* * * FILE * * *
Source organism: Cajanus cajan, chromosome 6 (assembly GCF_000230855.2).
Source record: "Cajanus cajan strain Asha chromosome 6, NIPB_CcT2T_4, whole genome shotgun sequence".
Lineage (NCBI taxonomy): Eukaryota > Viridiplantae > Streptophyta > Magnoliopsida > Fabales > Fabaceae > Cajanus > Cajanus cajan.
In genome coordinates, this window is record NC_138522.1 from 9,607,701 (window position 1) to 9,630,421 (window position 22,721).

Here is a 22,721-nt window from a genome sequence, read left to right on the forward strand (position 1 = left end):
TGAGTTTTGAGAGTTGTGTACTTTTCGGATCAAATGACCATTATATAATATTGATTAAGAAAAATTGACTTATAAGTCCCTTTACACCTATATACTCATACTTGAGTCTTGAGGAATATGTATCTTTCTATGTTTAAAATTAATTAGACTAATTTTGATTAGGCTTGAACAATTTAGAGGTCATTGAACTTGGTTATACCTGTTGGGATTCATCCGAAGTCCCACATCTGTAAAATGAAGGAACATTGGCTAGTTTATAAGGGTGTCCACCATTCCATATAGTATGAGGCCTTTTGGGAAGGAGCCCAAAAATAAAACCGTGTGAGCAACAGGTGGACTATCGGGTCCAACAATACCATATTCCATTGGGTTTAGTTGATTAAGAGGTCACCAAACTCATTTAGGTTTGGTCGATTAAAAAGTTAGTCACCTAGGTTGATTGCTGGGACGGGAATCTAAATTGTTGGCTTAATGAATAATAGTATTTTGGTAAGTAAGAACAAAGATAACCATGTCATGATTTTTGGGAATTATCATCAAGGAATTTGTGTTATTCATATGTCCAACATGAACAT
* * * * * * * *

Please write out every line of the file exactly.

Source organism: Cajanus cajan, chromosome 6 (assembly GCF_000230855.2).
Source record: "Cajanus cajan strain Asha chromosome 6, NIPB_CcT2T_4, whole genome shotgun sequence".
Lineage (NCBI taxonomy): Eukaryota > Viridiplantae > Streptophyta > Magnoliopsida > Fabales > Fabaceae > Cajanus > Cajanus cajan.
In genome coordinates, this window is record NC_138522.1 from 9,607,701 (window position 1) to 9,630,421 (window position 22,721).

Here is a 22,721-nt window from a genome sequence, read left to right on the forward strand (position 1 = left end):
TGAGTTTTGAGAGTTGTGTACTTTTCGGATCAAATGACCATTATATAATATTGATTAAGAAAAATTGACTTATAAGTCCCTTTACACCTATATACTCATACTTGAGTCTTGAGGAATATGTATCTTTCTATGTTTAAAATTAATTAGACTAATTTTGATTAGGCTTGAACAATTTAGAGGTCATTGAACTTGGTTATACCTGTTGGGATTCATCCGAAGTCCCACATCTGTAAAATGAAGGAACATTGGCTAGTTTATAAGGGTGTCCACCATTCCATATAGTATGAGGCCTTTTGGGAAGGAGCCCAAAAATAAAACCGTGTGAGCAACAGGTGGACTATCGGGTCCAACAATACCATATTCCATTGGGTTTAGTTGATTAAGAGGTCACCAAACTCATTTAGGTTTGGTCGATTAAAAAGTTAGTCACCTAGGTTGATTGCTGGGACGGGAATCTAAATTGTTGGCTTAATGAATAATAGTATTTTGGTAAGTAAGAACAAAGATAACCATGTCATGATTTTTGGGAATTATCATCAAGGAATTTGTGTTATTCATATGTCCAACATGAACAT